The ESFA has multiple categories for ethnicity – why are they unwilling to add an ‘other’ box for sex, asks Steve Hewitt

Last week, Education and Skills Funding Agency released the first version of the individualised learner record (ILR) data collection specification for next academic year. Without any great expectation, I looked at the definition for the field called “sex”. For several years, I’ve been hoping that we might see a change that would allow us to return any other value than M or F. Unlike any other field in the data, this is the only one that mandates a limited set of values, everything else (ethnicity, disability etc) has “other” or “prefer not to say” options.

I admit, there are personal reasons for this; a friend of mine had a terrible time at university when they wanted to record their non-binary status. But higher education has learned from this, and the Higher Education Statistics Agency return for their sex identifier field now has three options: male, female and other. In fact, no other post-16 education data collection in the UK mandates that learners pick an M or an F.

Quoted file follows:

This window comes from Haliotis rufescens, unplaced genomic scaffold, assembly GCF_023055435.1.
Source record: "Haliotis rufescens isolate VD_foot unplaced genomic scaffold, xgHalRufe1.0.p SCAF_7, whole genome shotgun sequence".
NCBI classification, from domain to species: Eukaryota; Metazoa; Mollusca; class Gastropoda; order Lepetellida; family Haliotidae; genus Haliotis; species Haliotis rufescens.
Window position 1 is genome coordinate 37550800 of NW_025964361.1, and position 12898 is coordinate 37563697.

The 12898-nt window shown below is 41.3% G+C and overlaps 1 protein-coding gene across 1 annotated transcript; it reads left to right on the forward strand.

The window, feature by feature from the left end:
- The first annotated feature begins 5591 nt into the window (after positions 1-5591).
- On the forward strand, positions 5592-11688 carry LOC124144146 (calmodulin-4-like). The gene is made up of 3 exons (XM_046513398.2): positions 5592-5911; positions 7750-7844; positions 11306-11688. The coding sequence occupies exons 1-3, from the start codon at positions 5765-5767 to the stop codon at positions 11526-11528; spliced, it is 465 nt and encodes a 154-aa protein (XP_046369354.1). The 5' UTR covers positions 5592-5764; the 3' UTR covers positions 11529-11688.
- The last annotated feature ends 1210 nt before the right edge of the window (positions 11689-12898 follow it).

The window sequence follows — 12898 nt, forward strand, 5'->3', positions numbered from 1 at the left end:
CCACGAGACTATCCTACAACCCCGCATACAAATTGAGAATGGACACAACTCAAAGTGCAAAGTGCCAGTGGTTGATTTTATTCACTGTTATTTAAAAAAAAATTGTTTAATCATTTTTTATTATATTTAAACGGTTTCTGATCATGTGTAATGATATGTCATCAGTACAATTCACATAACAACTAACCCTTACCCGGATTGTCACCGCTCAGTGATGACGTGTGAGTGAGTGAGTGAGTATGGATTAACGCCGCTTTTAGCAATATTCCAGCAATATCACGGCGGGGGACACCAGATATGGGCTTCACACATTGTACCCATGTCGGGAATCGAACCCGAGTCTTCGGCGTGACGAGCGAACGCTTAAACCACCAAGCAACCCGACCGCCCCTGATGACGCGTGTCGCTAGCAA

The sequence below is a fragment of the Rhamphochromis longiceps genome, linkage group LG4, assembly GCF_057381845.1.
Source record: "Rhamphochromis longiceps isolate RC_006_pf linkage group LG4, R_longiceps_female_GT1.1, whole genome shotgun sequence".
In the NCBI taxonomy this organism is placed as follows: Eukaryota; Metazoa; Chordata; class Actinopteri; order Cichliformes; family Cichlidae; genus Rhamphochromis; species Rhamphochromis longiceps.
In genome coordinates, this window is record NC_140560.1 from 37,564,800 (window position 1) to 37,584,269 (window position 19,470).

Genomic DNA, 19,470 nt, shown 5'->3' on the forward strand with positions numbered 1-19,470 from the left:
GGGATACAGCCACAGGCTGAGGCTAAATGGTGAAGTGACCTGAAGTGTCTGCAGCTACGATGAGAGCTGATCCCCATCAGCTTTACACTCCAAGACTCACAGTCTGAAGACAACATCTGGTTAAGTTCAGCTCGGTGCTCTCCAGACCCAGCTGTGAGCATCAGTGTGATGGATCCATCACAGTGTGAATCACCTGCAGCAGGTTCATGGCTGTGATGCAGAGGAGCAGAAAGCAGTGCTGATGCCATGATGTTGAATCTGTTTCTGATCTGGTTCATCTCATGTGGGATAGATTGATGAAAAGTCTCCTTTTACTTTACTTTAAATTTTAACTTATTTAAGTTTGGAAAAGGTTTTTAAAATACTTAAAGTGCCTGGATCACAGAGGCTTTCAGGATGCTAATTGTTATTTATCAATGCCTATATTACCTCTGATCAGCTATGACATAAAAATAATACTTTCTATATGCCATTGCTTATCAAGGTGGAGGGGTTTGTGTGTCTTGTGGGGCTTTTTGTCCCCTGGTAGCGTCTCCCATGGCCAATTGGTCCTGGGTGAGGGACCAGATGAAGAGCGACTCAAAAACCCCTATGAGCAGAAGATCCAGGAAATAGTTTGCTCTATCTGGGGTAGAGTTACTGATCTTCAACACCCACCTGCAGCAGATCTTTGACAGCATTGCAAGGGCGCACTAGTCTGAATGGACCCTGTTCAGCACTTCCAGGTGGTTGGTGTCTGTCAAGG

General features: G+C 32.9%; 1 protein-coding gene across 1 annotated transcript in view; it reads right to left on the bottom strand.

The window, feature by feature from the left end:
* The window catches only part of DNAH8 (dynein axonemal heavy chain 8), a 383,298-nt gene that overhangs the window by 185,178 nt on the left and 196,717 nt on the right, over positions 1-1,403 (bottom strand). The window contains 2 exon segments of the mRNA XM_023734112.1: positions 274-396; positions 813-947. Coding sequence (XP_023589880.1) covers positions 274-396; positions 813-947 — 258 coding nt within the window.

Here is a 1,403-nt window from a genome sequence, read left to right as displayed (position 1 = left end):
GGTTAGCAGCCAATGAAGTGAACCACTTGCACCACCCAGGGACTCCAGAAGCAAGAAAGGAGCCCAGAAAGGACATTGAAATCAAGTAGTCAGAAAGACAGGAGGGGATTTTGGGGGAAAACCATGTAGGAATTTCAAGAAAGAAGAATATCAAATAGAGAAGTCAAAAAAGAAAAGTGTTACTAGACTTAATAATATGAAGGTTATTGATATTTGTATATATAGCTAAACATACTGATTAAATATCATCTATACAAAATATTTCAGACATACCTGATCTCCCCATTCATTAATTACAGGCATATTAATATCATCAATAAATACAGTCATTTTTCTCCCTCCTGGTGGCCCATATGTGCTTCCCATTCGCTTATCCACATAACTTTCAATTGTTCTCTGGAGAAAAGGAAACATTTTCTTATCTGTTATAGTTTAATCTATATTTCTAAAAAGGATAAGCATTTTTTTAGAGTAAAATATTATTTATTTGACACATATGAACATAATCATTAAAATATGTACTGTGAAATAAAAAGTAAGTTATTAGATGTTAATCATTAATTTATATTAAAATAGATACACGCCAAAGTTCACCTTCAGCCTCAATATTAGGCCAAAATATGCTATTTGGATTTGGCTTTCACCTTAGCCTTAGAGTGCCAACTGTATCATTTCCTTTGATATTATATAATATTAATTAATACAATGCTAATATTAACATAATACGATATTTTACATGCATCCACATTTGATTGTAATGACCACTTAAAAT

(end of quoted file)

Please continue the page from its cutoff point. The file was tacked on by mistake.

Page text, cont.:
The ILR specification helpfully tells us why each piece of data is collected and against sex it says: “to describe the structure and nature of the learner population in the sector”.

Without an M or an F in that field we CANNOT claim funding

How can we describe the learner population with an insufficient set of values? In previous discussions they’ve fallen back on talking about “legal sex” of learners, but have completely failed to explain to me why “legal sex” is an important thing to collect (and, in fact, have been contradictory on what “legal sex” even means)! Of all the fields in the ILR, we’re very much relying on learners to self-declare on this one, rather than demanding any sort of proof.

During discussions on social media, after my initial frustrated tweet about this, some people asked why we don’t just leave the field in the ILR blank. So here’s the kicker: without an M or an F in that field we CANNOT claim funding for the learner in question; that’s why it’s so invidious. Even where providers have thought about this and have tried to do something, the binary nature of this field thwarts our efforts to help this group of learners.

Colleges and training providers do astonishing work to welcome learners into a safe, inclusive environment where they’re encouraged to explore and express their identity, whether that’s their ethnicity, their sexuality, their religion or their relationship to what we’ll call their sex.

Imagine being non-binary and walking into college to sign up and the third thing on the enrolment form after name and date of birth denies your existence. How is that going to make you feel about the institution? We wouldn’t do this for any other groups; we’ve gone to great pains to expand and refine ethnicity categories, for example, so why is this such a big deal? How can ESFA be so intransigent in discussions about this?